House Votes To Overturn Biden Waiver

 January 12, 2024

A seismic shift in the legislative landscape rattles Washington.

The House opposed a measure that would pivot away from strictly American-made resources in the burgeoning electric vehicle (EV) market.

This Thursday, the House voted against a waiver previously granted by President Joe Biden, which would have allowed EV chargers that do not meet domestic sourcing standards to benefit from government subsidies. The vote outcome was a close 209 against to 198 for the waiver, signaling a contentious debate within the halls of Congress.

Legislative Action On Domestic Requirements

Democratic Representatives Jared Golden of Maine and Donald Davis of North Carolina broke party lines, joining the majority of Republicans to overturn the waiver.  The waiver in question was aimed at relaxing "Buy America" rules specifically for EV chargers, permitting the use of foreign steel and iron as long as the chargers were assembled in the U.S.

The Senate has already passed a resolution to revoke the waiver, aligning with the House's recent vote. Despite this legislative consensus, President Biden has indicated a firm intent to veto any attempt to overturn the waiver. His administration views the waiver as critical to achieving the ambitious goal of making 50% of new car sales EVs by 2030, a key component of his environmental and manufacturing agenda.

The program to expand America's EV charger network, fueled by a $7.5 billion allocation from the bipartisan infrastructure bill, has faced criticism for its slow progress. Critics argue that the “Buy America” requirements are essential for maintaining the integrity of domestic manufacturing, especially in the green energy sector. However, the White House has previously warned that stringent adherence to these requirements could lead to production delays.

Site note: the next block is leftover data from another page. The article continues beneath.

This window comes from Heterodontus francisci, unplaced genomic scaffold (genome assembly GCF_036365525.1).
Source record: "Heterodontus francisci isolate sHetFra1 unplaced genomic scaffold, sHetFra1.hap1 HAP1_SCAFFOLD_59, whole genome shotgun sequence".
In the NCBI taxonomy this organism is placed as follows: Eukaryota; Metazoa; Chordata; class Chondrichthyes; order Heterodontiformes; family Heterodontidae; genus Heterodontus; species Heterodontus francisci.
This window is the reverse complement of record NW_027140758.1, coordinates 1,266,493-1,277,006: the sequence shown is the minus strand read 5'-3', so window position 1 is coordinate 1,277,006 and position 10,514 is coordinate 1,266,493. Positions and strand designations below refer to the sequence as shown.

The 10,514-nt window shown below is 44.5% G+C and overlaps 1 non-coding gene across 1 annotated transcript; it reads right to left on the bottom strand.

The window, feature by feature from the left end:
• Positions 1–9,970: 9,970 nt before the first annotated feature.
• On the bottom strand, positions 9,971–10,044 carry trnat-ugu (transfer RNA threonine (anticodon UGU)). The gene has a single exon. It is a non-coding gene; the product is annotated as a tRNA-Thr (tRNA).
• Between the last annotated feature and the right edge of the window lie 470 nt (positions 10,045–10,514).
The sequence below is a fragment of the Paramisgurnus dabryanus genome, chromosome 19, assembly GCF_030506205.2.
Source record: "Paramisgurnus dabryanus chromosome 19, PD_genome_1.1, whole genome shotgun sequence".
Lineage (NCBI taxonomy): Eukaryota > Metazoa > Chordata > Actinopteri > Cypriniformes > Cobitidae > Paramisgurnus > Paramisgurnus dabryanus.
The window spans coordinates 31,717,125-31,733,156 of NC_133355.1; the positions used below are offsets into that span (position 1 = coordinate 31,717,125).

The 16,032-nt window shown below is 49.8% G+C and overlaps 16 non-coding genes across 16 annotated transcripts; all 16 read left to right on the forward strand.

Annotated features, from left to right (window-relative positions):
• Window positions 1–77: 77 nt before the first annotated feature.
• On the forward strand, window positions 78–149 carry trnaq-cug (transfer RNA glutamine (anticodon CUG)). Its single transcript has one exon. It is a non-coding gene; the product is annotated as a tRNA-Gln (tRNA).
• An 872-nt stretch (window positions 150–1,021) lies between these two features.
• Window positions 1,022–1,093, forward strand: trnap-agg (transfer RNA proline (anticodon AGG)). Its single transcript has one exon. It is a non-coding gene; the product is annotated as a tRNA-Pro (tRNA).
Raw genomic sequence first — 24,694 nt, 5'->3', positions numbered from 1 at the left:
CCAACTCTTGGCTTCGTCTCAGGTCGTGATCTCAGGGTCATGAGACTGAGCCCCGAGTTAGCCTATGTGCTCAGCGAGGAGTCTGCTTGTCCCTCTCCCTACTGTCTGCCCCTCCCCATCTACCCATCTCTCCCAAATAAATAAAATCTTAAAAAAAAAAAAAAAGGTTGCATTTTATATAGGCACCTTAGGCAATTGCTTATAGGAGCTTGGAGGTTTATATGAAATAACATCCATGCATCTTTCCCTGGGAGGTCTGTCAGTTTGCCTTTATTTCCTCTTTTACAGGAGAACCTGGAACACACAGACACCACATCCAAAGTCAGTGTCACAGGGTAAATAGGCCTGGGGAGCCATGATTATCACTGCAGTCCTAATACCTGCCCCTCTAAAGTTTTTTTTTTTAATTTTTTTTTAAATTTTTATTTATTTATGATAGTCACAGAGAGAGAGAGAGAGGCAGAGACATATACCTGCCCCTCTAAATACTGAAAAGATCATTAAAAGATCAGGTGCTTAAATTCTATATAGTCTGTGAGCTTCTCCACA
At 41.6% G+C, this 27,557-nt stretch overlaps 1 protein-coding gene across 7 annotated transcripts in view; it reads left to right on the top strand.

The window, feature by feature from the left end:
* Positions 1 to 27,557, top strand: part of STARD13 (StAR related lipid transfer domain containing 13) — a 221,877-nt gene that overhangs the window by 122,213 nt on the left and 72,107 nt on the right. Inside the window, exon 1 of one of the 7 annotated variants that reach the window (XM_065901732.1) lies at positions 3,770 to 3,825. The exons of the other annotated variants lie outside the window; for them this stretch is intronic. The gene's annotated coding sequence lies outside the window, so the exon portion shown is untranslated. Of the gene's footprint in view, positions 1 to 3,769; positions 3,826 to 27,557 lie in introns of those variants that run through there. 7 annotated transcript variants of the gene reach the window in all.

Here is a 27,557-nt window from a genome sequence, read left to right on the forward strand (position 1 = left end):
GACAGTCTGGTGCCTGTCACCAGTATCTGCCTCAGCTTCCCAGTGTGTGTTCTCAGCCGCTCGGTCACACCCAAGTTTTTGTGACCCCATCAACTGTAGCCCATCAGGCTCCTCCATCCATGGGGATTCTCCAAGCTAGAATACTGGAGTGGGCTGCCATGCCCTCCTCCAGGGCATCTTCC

Balancing Infrastructure and Domestic Production

The administration's stance is that the waiver was necessary to expedite the deployment of EV chargers across the nation. The White House has warned that revoking the waiver could gum up American charger production. This statement mirrors concerns that without some flexibility, the advancement of the EV infrastructure could stall, hindering environmental progress and economic stimulus.

In February 2023, the Biden administration granted an exemption to the 'Buy America' rules for specific chargers. This exemption permits the use of imported steel and iron in constructing these chargers, provided they are assembled within the United States. This move was part of a broader strategy to balance the urgent need for infrastructure with the administration's "Buy America" commitments.

However, opposition to the waiver has not only centered on economic patriotism. Critics worry about the potential for foreign companies to benefit from subsidies intended to support American businesses. This concern has galvanized bipartisan support for maintaining strict "Buy America" provisions.


The House's vote to overturn President Biden's waiver represents a significant moment in the ongoing debate over domestic sourcing and green infrastructure. The resolution passed by both the House and the Senate showcases a legislative branch wary of deviating from "Buy America" principles, even as the administration seeks flexibility to meet ambitious environmental goals.

President Biden's threatened veto sets the stage for a potential showdown, reflecting the broader challenges of balancing economic nationalism with the urgent pace of modernization and environmental sustainability. The final outcome of this conflict will have profound implications for the future of American manufacturing, the EV market, and the nation's environmental policy.

About Robert Cunningham

With years of experience at the forefront of political commentary, Robert Cunningham brings a blend of sharp wit and deep insight to his analysis of American principles at the Capitalism Institute.

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